Ostflucht

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The Ostflucht (flight from the East) was a movement by residents of the former eastern territories of Germany, such as East Prussia, West Prussia, Silesia and Province of Posen beginning around 1850, to the more industrialized western German Rhine and Ruhr provinces. Along with ethnic Germans, many of those migrating to the Ruhr were originally of Polish ethnicity later so-called Ruhrpolen.

The United States, which had been the major destination of emigrants from the German East, lost much of its attraction when it stopped granting free land to settlers in 1893.[1] At the same time, the Ruhr area prospered, leading to a high demand of workforce, especially in coal mining and heavy industries. This led to an East-to-West inner-Prussian migration. Until 1907, of Prussia's eastern provinces (Pomerania, West Prussia, East Prussia, Posen, Silesia), 2,300,000 emigrated, while only 358,000 migrated into these provinces.[2] Among these were 600,000 Poles,[3] This loss of workforce hit farms, which made up for this calling in season workers from further east. Berlin and Brandenburg in the same time gained 1,200,000 inhabitants, while the Ruhr area and surrounding provinces (Westphalia and Palatinate) gained 640,000 people.[2]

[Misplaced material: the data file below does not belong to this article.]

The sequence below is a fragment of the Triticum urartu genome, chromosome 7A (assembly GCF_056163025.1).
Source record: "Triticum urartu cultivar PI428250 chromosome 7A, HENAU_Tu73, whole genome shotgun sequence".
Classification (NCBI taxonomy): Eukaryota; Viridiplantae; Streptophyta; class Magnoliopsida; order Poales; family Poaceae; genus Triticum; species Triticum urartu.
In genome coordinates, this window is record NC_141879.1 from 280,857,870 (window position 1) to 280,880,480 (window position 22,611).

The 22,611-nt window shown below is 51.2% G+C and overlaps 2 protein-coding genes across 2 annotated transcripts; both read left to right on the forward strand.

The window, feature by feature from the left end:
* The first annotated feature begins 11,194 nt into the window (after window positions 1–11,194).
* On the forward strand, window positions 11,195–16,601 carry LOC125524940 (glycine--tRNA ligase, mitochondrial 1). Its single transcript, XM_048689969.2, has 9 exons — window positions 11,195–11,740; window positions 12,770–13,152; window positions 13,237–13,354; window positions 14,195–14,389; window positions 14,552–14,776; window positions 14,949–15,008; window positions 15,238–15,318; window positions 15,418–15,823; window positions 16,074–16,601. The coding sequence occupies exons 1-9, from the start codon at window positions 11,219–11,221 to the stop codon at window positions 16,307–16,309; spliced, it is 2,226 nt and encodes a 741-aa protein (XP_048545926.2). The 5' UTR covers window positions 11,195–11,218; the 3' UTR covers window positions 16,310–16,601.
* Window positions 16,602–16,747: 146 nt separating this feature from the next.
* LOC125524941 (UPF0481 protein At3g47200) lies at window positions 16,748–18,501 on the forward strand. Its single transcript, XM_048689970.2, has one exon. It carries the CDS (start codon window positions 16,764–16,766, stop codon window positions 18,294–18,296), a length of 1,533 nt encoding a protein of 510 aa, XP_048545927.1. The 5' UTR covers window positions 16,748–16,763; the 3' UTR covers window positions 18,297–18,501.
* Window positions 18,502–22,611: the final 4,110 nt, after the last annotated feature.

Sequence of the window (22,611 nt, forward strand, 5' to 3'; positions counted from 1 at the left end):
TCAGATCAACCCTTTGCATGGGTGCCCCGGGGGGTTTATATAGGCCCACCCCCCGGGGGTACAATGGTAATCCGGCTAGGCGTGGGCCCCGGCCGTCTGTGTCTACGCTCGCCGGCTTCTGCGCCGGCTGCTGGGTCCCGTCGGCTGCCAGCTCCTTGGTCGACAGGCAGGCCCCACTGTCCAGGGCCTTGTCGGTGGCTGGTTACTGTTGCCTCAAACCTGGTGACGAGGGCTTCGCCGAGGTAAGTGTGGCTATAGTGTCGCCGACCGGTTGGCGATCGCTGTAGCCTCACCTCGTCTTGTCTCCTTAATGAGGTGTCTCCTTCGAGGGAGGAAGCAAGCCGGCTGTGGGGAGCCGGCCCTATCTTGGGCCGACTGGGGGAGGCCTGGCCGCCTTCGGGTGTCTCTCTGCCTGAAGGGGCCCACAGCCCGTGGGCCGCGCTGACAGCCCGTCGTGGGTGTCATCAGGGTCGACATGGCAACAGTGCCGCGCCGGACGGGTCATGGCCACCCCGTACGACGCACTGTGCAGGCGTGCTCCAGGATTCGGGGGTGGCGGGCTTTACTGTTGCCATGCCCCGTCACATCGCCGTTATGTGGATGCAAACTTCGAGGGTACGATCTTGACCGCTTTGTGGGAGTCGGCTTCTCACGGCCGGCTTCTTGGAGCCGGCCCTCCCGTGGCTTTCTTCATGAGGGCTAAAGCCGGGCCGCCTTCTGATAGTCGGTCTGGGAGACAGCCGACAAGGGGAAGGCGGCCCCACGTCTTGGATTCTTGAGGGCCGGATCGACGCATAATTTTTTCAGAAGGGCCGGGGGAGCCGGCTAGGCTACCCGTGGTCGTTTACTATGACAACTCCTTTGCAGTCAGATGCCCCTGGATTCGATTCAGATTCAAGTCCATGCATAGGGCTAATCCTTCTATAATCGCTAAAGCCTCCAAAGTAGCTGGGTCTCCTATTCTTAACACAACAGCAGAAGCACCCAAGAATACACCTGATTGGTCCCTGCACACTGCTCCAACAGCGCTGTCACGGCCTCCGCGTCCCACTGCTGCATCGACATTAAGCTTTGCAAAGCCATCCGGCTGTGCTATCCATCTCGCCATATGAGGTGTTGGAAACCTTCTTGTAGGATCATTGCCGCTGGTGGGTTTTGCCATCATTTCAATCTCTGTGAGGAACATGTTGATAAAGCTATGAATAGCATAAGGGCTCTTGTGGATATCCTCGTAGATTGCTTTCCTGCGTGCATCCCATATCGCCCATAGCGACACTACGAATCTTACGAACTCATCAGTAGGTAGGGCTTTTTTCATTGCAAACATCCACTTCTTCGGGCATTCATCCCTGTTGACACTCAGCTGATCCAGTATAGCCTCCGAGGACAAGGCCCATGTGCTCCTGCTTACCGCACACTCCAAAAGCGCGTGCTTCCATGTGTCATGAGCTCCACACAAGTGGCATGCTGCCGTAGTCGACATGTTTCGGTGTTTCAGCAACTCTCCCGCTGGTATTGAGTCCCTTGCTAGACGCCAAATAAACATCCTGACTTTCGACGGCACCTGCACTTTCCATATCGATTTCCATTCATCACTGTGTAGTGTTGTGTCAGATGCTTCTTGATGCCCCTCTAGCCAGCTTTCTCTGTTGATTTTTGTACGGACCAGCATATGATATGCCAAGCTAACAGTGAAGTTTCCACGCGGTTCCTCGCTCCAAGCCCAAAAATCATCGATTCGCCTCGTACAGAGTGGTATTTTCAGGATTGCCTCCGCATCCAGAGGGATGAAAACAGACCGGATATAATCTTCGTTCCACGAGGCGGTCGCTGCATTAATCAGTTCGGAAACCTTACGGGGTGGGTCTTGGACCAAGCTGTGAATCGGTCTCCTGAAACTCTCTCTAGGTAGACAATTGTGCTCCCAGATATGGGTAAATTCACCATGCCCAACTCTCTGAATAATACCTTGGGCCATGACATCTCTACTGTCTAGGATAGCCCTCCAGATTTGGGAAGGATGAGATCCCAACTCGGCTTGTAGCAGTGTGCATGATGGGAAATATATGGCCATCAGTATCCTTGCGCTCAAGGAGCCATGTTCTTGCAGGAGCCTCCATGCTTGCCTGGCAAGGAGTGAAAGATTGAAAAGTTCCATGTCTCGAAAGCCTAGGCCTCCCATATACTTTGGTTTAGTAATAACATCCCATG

At the same time, increased immigration into the eastern German regions by Poles from western Russia caused imbalances and upheavals there, especially in Upper Silesia[citation needed].

The emigration of Germans, and the higher Polish birth rate in these areas caused concern among German nationalists, leading to the introduction of some special measures:

  • limiting sale of estates to Germans only,
  • encouraging Germans to immigrate to the Prussian state,
  • creating an Ansiedlungskommission, ("Settlement Commission") funded by the state, that aimed at buying land from ethnic Poles and selling it to Germans,
  • instituting rules which required an ethnic Pole to apply for approval (rarely given) to build a new house on a newly acquired farm.

The sociologist Max Weber first came to public attention in Germany as a result of his study of the Ostflucht and of methods of combatting it, carried out on behalf of the Verein für Socialpolitik.

See also[edit]

References[edit]

  1. ^ Otto Büsch, Ilja Mieck, Wolfgang Neugebauer, Handbuch der preussischen Geschichte, p.57
  2. ^ a b Otto Büsch, Ilja Mieck, Wolfgang Neugebauer, Handbuch der preussischen Geschichte, p.58
  3. ^ "Świat, Europa, Polska 1795-1939" Halina Tomalska, page 258 Warsaw 1994